Marco
14-06-2013, 12:04
The SL1200/1210mk2 doesn't need alot spending on it to get good performance, my personal BUDGET take is this, 2nd hand/exdemo RB301 and adapter plate £200 + a 2nd hand Ackromat £30 plus decent MC cartridge £200 - 300 quid maybe, the HOMC fitted to mine cost £90.00 new.

At the risk of sounding like i'm blowing my own trumpet, a lot of people were pleasantly surprised at Scalford in March.


I completely agree on both counts: your Techy sounded excellent at Scalford and you don't need to spend a fortune on one to achieve good performance. 100% correct.

However, if you get rid of those bloody awful stock feet (in comparison with something better suited for audiophile purposes), and replace them with either a Sorbothane-based support solution or Isonoes, you'll release even more of your T/Ts sonic potential!!

And yes, I will keep nagging you until you do it :eyebrows: What's the matter, don't you trust me or something? ;)

In terms of sonically optimising a Techy, I think that the message here sometimes gets a little blurred by those of us who have taken the concept to its limits and are rather vocal about what we've achieved...

Therefore, for the benefit of Nathan, and anyone else who may be a little confused, I will clarify the fundamentals of what is required in order to transform the Technics SL-1200/1210 from a half-decent turntable, in stock form, into a genuinely audiophile standard one:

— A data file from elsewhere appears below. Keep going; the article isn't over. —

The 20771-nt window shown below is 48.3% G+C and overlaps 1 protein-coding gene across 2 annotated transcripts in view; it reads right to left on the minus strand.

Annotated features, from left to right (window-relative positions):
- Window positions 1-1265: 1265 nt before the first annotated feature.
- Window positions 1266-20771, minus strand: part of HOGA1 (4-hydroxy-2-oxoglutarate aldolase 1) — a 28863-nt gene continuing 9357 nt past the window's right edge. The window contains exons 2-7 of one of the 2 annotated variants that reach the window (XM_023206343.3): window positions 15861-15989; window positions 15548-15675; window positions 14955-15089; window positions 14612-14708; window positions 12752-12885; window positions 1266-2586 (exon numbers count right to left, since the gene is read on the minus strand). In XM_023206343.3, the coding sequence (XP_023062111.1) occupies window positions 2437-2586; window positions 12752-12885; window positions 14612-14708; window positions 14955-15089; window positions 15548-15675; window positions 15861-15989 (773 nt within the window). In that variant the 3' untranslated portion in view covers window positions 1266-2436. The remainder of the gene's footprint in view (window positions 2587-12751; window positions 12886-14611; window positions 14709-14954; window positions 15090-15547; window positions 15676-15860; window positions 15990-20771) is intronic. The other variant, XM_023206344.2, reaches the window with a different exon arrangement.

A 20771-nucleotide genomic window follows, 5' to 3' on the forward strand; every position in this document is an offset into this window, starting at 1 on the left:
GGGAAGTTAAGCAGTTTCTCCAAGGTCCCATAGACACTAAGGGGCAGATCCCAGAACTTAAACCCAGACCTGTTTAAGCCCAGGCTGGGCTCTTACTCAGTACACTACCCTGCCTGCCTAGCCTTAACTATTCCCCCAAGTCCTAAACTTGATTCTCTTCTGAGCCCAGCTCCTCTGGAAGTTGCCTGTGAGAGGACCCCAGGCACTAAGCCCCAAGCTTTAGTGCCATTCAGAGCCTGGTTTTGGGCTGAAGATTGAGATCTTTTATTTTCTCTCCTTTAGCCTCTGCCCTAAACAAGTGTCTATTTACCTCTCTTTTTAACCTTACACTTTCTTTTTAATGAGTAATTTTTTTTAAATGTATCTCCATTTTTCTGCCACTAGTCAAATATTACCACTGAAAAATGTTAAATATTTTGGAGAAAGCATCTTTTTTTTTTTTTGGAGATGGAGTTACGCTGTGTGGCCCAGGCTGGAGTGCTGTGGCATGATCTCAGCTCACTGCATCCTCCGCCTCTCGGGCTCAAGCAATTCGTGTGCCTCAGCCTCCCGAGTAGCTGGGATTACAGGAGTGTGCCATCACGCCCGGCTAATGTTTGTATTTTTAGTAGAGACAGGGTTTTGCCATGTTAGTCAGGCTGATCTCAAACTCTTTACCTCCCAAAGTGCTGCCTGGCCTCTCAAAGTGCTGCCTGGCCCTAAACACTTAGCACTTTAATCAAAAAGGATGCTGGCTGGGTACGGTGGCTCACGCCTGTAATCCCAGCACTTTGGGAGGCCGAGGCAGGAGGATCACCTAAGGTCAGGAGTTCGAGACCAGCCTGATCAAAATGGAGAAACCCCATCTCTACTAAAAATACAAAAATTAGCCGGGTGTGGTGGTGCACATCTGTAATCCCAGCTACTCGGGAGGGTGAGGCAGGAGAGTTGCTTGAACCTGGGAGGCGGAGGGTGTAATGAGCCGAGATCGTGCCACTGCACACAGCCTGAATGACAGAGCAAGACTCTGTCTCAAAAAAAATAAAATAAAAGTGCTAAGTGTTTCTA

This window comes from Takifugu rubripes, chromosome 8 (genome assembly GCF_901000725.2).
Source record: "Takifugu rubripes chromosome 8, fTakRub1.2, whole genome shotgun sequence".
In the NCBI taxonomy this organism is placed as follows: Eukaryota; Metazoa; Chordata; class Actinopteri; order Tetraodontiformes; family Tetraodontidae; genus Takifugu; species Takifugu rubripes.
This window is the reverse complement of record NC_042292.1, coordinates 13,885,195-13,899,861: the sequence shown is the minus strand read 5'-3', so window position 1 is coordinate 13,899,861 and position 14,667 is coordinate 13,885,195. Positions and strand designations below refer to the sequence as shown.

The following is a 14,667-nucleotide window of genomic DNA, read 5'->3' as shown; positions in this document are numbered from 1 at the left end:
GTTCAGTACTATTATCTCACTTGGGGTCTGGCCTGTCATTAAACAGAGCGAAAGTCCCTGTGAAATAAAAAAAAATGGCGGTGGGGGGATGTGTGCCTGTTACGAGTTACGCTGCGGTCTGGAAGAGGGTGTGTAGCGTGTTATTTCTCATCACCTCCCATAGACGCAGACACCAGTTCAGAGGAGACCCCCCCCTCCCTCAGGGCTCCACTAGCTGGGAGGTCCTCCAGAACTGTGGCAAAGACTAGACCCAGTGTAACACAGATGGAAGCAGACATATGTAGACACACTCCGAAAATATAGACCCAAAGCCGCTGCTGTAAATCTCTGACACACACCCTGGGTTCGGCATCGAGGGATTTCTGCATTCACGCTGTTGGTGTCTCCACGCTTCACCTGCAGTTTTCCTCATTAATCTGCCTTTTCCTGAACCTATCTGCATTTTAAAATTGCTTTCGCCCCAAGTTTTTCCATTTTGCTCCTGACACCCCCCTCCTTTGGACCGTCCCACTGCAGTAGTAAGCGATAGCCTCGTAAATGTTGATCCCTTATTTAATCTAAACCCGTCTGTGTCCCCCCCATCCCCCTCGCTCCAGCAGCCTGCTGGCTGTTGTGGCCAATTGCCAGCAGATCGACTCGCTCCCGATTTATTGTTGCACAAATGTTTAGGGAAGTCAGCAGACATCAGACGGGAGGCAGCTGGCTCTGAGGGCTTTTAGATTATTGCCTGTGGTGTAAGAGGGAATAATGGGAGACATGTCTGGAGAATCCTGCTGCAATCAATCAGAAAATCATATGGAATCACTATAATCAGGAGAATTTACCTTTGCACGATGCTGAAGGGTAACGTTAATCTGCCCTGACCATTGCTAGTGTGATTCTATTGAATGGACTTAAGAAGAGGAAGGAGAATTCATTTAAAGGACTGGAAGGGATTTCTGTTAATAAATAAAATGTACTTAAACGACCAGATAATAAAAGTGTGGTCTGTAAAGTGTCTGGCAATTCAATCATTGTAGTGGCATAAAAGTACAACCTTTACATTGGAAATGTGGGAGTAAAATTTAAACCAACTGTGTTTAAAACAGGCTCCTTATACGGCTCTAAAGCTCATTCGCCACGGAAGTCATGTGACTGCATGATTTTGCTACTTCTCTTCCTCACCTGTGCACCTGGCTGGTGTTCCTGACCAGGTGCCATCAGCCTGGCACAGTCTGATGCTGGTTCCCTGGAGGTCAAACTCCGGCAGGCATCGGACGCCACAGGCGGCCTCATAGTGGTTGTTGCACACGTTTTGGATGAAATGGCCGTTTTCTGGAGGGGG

1) Ditch the stock rubber mat and fit something like an Achromat (or other audiophile-standard mat of your choice).

2) Replace the headshell on the stock tonearm with something like a Sumiko. In comparison, the stock one is rather flimsy and resonant, and this adversely affects sound quality.

3) Replace the stock feet with one of the many Sorbothane-based support solutions, or Isonoes.

4) Remove the stock PSU from underneath the platter and house it in an external box (or better still remove it and fit something better, such as a Paul Hynes SR3).

5) Fit one of the excellent Ortofon MM cartridges, from the 2M range, or one of the current Nagaoka MMs, according to your budget.

Then sit back and enjoy wonderful sounding music! :exactly:

Cost (excluding that of a second-hand Techy)?

You should get change from £600 - more if you simply house the stock PSU inside an external box. Only bother fitting a better tonearm if you're planning to use a high-quality MC cartridge, otherwise the stock one (especially once rewired with Cardas cable, by someone like J7, and fitted with high-quality tonearm interconnects) is perfectly adequate.

Therefore, including the cost of a second-hand SL-1200/1210, and allowing for tonearm rewiring, etc, you're looking at around a grand... Hardly outrageous, is it? :)

Marco.

freefallrob
14-06-2013, 13:29
I completely agree on both counts: your Techy sounded excellent at Scalford and you don't need to spend a fortune on one to achieve good performance. 100% correct.